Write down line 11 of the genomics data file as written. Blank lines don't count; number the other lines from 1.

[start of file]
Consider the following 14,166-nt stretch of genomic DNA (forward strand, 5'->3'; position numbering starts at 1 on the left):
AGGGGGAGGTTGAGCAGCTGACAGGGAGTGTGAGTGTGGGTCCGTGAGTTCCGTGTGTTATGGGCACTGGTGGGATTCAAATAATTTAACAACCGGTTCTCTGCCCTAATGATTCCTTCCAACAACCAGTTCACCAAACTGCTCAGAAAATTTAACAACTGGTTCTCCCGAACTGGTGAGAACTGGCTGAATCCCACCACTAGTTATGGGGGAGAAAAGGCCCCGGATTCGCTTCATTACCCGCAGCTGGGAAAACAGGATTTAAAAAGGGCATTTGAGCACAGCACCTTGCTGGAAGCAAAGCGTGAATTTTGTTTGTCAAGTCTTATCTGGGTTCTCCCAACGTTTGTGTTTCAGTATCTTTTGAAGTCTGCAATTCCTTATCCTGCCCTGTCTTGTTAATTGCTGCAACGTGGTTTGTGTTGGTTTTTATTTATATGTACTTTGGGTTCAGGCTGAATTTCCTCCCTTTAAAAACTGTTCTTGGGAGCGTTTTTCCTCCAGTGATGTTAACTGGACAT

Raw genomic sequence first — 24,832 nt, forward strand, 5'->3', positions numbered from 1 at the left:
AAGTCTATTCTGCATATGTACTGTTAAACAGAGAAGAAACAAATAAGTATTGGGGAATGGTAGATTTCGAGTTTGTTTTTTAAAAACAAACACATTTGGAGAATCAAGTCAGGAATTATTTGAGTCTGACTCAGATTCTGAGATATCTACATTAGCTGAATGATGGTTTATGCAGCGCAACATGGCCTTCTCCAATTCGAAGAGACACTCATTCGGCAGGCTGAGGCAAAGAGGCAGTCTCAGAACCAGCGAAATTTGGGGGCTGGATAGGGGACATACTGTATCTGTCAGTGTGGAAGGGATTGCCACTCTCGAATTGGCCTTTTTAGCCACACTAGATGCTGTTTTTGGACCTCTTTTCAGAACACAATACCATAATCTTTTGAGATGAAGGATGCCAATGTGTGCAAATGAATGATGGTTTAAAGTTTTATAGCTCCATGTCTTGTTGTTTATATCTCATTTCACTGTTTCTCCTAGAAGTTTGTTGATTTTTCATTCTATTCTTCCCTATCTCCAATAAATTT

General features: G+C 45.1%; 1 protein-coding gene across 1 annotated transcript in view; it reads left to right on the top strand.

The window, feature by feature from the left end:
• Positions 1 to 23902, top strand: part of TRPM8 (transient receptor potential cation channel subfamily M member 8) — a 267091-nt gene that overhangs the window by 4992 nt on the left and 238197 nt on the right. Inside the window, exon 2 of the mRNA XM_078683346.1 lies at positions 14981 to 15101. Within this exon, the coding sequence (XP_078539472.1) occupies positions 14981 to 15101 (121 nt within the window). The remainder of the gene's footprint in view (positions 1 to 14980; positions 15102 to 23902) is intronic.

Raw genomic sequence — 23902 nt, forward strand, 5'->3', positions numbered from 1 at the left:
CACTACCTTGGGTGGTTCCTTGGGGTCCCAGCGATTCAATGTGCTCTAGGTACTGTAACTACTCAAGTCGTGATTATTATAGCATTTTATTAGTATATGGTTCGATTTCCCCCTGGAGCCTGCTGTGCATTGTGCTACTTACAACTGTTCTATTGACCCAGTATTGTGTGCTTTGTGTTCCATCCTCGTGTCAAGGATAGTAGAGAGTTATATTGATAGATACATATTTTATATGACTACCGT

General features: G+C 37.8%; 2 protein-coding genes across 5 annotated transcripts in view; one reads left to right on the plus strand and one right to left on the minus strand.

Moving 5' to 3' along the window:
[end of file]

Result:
Moving 5' to 3' along the window: